Coffee preparation is often accused of being a bit nerdy, but what if you lean into that? This book is a deep exploration of coffee brewing from a passionate astrophysicist. With a rigorous approach to coffee you can learn new and surprising things, and this book is having rippling effects on coffee shops and coffee lovers worldwide.

By Jonathan Gagne,

Why should I read it?

1 author picked The Physics of Filter Coffee as one of their favorite books, and they share why you should read it.

What is this book about?

The Physics of Filter Coffee by astrophysicist Jonathan Gagné is perhaps the most significant book ever written on the science of coffee brewing. In the book Jonathan discusses the physics of percolation, extraction, and grinding, as well as water chemistry. He takes the reader down such rabbit holes as pouring-kettle design, optimizing turbulence while pouring, the impact of fines on percolation, the physics of paper filters, and the geometry of various brewers. He also presents some original ideas about coffee brewing and backs it all up with reams of facts and data. The most wonderful thing about The Physics of…

Book cover of God in a Cup: The Obsessive Quest for the Perfect Coffee

Why did I love this book?

The speciality coffee industry is now a mature global part of coffee culture, but this book captures the early excitement around it as it burst onto the global stage. How coffee companies sought out and bought coffee was completely rewritten during this time, and this book makes for a fascinating read.

By Michaele Weissman,

Why should I read it?

2 authors picked God in a Cup as one of their favorite books, and they share why you should read it.

What is this book about?

Can a cup of coffee reveal the face of God? Can it become the holy grail of modern-day knights errant who brave hardship and peril in a relentless quest for perfection? Can it change the world? These questions are not rhetorical. When highly prized coffee beans sell at auction for $50, $100, or $150 a pound wholesale (and potentially twice that at retail), anything can happen. In God in a Cup, journalist and late-blooming adventurer Michaele Weissman treks into an exotic and paradoxical realm of specialty coffee where the successful traveler must be part passionate coffee connoisseur, part ambitious entrepreneur,…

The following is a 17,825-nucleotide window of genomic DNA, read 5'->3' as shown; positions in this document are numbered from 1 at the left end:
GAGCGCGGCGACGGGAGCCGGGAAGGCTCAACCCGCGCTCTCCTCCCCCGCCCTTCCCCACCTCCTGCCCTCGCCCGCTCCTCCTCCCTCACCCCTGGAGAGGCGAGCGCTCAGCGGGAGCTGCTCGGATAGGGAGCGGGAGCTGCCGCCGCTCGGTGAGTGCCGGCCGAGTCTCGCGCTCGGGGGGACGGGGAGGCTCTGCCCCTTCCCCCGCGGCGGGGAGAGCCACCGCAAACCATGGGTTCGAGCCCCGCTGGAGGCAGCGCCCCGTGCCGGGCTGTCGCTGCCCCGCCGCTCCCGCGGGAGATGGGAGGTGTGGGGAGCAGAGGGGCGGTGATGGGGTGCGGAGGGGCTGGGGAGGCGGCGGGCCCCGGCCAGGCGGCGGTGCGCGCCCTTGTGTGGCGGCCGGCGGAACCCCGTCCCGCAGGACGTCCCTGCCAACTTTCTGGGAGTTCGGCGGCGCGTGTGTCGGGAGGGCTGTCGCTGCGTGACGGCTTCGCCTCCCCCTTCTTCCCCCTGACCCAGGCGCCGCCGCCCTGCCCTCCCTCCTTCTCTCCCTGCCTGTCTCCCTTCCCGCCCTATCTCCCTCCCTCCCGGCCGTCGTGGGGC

Book cover of The Professional Barista's Handbook: An Expert Guide to Preparing Espresso, Coffee, and Tea

Why did I love this book?

It is hard to pick just one of Scott Rao’s books as they have become the industry standard. If you want to learn more about how the best cafes approach coffee brewing, to steal the best bits for your home brewing, then this is a really great place to start.

By Scott Rao,

Why should I read it?

1 author picked The Professional Barista's Handbook as one of their favorite books, and they share why you should read it.

What is this book about?

FROM THE AUTHOR: When I began in the coffee business fourteen years ago, I read every book I could find about coffee. After reading all of those books, however, I felt as if I hadn’t learned much about how to make great coffee. My coffee library was chock-full of colorful descriptions of brewing styles, growing regions, and recipes, with a few almost-unreadable scientific books mixed in. I would have traded in all of those books for one serious, practical book with relevant information about making great coffee in a café. Fourteen years later, I still haven’t found that book. I…

5 book lists we think you will like!

Interested in coffee, pop culture, and physics?

9,000+ authors have recommended their favorite books and what they love about them. Browse their picks for the best books about coffee, pop culture, and physics.

Coffee Explore 53 books about coffee
Pop Culture Explore 119 books about pop culture
Physics Explore 109 books about physics

And, 3 books we think you will enjoy!

We think you will like Coffee, The Book of Roast, and Sweetness and Power if you like this list.